How New Media Changes Religion: Goods Not Gods
Data seems to pretty clearly indicate that Americans in particular are changing their relationship with religion. It has been commented upon and written about with increasing frequency. The most typical change reported is that religion is becoming more individual; people are picking and choosing their own beliefs and practices and forming hybrid combinations that represent individual feelings and emotions. Moreover, private and subjective spirituality is replacing what were once coherent religious beliefs rooted in history and social and intellectual development. Finally, we hear more and more about the abandonment of institutions and the community’s general distaste for long-standing religious institutional doctrine and practices. Somehow the accumulated wisdom that informs institutional practices is fading away to be replaced by private preferences.
Bryan Turner, writing in the Social Science Research Council, offers up some interesting insights into the relationship between communication and religion (go here). Traditionally, the religious practice of communication was authoritative and hierarchical. It was a unitary system of beliefs influenced by clearly established sources of knowledge and wisdom (Popes, Priests, Imams, Rabbis). One receives messages and information from authoritative sources and the layperson’s communication was a node in a hierarchical chain with upward supplication and downward instruction.
New media – in the form of the Internet, Facebook, Web 2.0, cell phones, etc. – has upset this traditional religious communication structure. In the new media environment communication is more horizontal than hierarchical and certainly more diverse and fragmented than unitary. User generated possibilities have changed messages because such messages have become more devolved from authoritative status sources and more subject to negotiation and multiple interpretations. Turner points out that in Islam there has been an inflation of authoritative sources such that any local mullah can turn himself into a source of authority. Knowledge about religion has been democratized such that the Internet and pamphlets are equally as authoritative as individuals. People feel less need to attend their collective religious service because their needs are met with individual preferences and online religion.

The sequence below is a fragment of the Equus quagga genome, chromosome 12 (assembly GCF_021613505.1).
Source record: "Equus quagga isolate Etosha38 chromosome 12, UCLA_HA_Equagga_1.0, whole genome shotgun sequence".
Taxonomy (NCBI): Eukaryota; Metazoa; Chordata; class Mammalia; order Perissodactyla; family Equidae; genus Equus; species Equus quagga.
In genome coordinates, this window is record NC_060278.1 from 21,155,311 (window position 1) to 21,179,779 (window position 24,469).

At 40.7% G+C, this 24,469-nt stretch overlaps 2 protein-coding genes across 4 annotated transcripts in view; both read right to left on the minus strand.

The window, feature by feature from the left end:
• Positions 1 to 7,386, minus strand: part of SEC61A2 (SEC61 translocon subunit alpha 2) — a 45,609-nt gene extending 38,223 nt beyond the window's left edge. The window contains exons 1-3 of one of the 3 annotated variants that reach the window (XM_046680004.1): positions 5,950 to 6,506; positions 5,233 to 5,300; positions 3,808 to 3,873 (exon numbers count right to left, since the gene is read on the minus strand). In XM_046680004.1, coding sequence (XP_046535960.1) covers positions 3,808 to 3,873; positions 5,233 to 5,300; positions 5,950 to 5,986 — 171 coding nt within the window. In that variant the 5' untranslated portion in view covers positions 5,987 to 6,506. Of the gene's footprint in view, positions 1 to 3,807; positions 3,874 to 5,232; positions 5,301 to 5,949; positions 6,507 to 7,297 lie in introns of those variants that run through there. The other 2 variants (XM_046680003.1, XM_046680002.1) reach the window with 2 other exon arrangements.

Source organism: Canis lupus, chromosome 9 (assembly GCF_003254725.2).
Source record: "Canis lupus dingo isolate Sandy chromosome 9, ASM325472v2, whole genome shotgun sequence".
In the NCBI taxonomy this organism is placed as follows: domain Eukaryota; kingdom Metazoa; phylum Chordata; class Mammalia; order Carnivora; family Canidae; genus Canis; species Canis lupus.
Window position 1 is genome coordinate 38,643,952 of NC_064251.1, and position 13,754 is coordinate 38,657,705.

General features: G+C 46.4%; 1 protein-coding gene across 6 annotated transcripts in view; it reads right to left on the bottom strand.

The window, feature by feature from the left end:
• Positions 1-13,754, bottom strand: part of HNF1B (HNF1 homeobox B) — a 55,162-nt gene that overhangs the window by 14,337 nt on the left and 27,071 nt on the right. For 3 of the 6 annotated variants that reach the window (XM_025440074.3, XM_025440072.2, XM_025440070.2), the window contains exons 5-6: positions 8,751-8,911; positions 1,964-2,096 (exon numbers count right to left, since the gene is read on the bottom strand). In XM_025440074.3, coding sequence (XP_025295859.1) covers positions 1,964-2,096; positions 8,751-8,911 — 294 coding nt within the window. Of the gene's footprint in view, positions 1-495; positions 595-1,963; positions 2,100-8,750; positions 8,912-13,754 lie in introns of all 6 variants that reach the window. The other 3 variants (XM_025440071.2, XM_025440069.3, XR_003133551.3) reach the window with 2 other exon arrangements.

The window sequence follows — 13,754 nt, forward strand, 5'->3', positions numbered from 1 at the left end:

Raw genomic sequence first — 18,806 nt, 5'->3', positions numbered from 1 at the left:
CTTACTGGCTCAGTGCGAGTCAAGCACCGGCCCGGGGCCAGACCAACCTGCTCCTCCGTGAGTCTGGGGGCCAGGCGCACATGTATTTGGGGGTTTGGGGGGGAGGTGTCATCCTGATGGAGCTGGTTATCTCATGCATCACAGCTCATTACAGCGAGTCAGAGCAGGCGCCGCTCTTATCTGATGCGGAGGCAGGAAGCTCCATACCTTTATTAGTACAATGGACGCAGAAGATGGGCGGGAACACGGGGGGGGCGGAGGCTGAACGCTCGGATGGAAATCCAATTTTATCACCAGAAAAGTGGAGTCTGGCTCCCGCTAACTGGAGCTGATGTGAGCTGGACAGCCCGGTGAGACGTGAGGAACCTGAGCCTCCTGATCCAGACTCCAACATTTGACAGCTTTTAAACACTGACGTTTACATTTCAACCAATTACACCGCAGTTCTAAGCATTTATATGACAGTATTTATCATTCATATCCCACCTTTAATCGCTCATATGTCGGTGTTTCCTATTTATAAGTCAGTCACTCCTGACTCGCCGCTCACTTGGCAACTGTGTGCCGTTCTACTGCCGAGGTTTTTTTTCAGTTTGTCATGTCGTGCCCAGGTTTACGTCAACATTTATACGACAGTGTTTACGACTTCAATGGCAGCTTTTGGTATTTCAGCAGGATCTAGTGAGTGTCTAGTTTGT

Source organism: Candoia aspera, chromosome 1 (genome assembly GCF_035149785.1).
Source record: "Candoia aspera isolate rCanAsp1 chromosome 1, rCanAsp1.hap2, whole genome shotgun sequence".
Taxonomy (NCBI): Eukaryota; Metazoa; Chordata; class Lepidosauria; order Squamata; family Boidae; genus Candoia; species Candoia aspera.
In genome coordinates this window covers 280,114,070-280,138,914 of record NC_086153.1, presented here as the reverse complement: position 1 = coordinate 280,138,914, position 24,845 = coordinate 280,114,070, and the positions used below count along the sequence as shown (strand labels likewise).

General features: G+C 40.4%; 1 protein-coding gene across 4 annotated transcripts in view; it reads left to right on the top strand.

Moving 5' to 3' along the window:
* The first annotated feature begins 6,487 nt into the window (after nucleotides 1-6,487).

Again, in the case of Muslims, they are learning increasingly more from the Internet especially Muslims in the diaspora. There is a correlation between the electronic network and the social network. This correlation has altered various distinctions between types of contact. As I said above, pagers, videophones, email, websites, and cell phones have transformed social relations in religious communities (especially diaspora communities) and offered new ways to theorize those communities. Some authors have explained how communities of people with religions in common use the Internet to cultivate a cosmopolitan democracy that addresses broader issues.
In the future we will see the increasing frequency of new public spheres because electronic media will provide access to thousands of individuals who share interests. The mobilization qualities of new media will make it possible to quickly amass like-minded individuals into electronic communities. Perhaps, we will come full circle and reconstitute larger institutional organizations. Globalization will be very dependent on the Internet as a source of connection to other cultures, including one’s home culture, and the combination of new interpersonal networks with the broad and fragmented information on the Internet will serve to reinforce individualism. Individualism and religion is a two edge sword; it can be associated with rigid thinking and fundamentalism as well as creativity and expressiveness.
New media and horizontal relationships rather than vertical ones will result in a form of individualism consistent with the general commodification of culture. In other words, religious choices and consumption are becoming more important than informed absorption into an established religious system. People want religious “goods” not “gods.” And although established religions will maintain a fair amount of strength and presence, processes for deinstitutionalization are in play as individuals learn to defend their own subjective spirituality and participate more fully in horizontal relationships formed and sustained by new media.